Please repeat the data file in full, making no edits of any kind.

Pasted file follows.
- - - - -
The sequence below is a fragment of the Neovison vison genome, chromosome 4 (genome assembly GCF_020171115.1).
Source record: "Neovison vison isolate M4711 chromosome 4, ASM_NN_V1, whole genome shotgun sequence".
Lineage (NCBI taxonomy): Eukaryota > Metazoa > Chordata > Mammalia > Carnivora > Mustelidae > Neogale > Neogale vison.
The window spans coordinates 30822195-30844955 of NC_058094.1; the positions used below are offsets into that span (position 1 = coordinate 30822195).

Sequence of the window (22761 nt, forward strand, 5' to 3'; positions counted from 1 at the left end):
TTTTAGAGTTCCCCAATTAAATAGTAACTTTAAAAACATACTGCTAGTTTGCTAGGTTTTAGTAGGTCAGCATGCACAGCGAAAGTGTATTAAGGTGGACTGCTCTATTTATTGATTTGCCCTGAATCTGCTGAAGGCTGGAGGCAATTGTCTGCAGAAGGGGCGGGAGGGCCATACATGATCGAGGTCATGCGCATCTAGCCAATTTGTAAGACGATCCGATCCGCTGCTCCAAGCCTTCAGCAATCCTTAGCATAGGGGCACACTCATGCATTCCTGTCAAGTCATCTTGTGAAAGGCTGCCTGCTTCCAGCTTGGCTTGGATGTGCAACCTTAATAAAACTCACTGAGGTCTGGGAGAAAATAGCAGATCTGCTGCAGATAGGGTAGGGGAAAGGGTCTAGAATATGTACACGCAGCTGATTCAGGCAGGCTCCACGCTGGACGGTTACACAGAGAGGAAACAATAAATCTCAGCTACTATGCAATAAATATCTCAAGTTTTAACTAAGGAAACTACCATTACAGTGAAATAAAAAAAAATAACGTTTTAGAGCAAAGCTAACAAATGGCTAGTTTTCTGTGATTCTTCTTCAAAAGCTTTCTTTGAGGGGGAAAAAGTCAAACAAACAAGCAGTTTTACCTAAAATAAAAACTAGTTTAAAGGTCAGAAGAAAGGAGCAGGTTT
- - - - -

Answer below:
The sequence below is a fragment of the Neovison vison genome, chromosome 4 (genome assembly GCF_020171115.1).
Source record: "Neovison vison isolate M4711 chromosome 4, ASM_NN_V1, whole genome shotgun sequence".
Lineage (NCBI taxonomy): Eukaryota > Metazoa > Chordata > Mammalia > Carnivora > Mustelidae > Neogale > Neogale vison.
The window spans coordinates 30822195-30844955 of NC_058094.1; the positions used below are offsets into that span (position 1 = coordinate 30822195).

Sequence of the window (22761 nt, forward strand, 5' to 3'; positions counted from 1 at the left end):
TTTTAGAGTTCCCCAATTAAATAGTAACTTTAAAAACATACTGCTAGTTTGCTAGGTTTTAGTAGGTCAGCATGCACAGCGAAAGTGTATTAAGGTGGACTGCTCTATTTATTGATTTGCCCTGAATCTGCTGAAGGCTGGAGGCAATTGTCTGCAGAAGGGGCGGGAGGGCCATACATGATCGAGGTCATGCGCATCTAGCCAATTTGTAAGACGATCCGATCCGCTGCTCCAAGCCTTCAGCAATCCTTAGCATAGGGGCACACTCATGCATTCCTGTCAAGTCATCTTGTGAAAGGCTGCCTGCTTCCAGCTTGGCTTGGATGTGCAACCTTAATAAAACTCACTGAGGTCTGGGAGAAAATAGCAGATCTGCTGCAGATAGGGTAGGGGAAAGGGTCTAGAATATGTACACGCAGCTGATTCAGGCAGGCTCCACGCTGGACGGTTACACAGAGAGGAAACAATAAATCTCAGCTACTATGCAATAAATATCTCAAGTTTTAACTAAGGAAACTACCATTACAGTGAAATAAAAAAAAATAACGTTTTAGAGCAAAGCTAACAAATGGCTAGTTTTCTGTGATTCTTCTTCAAAAGCTTTCTTTGAGGGGGAAAAAGTCAAACAAACAAGCAGTTTTACCTAAAATAAAAACTAGTTTAAAGGTCAGAAGAAAGGAGCAGGTTT